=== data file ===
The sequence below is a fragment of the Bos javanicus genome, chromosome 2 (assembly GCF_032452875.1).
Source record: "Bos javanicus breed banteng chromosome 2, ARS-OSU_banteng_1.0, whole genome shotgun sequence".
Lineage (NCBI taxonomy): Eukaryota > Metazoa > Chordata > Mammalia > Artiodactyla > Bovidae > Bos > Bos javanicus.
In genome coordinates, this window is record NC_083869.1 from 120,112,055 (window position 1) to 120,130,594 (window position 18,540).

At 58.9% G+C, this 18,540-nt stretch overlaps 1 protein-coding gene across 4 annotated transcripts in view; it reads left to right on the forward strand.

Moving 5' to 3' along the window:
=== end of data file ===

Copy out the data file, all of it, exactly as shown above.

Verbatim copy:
The sequence below is a fragment of the Bos javanicus genome, chromosome 2 (assembly GCF_032452875.1).
Source record: "Bos javanicus breed banteng chromosome 2, ARS-OSU_banteng_1.0, whole genome shotgun sequence".
Lineage (NCBI taxonomy): Eukaryota > Metazoa > Chordata > Mammalia > Artiodactyla > Bovidae > Bos > Bos javanicus.
In genome coordinates, this window is record NC_083869.1 from 120,112,055 (window position 1) to 120,130,594 (window position 18,540).

At 58.9% G+C, this 18,540-nt stretch overlaps 1 protein-coding gene across 4 annotated transcripts in view; it reads left to right on the forward strand.

Moving 5' to 3' along the window: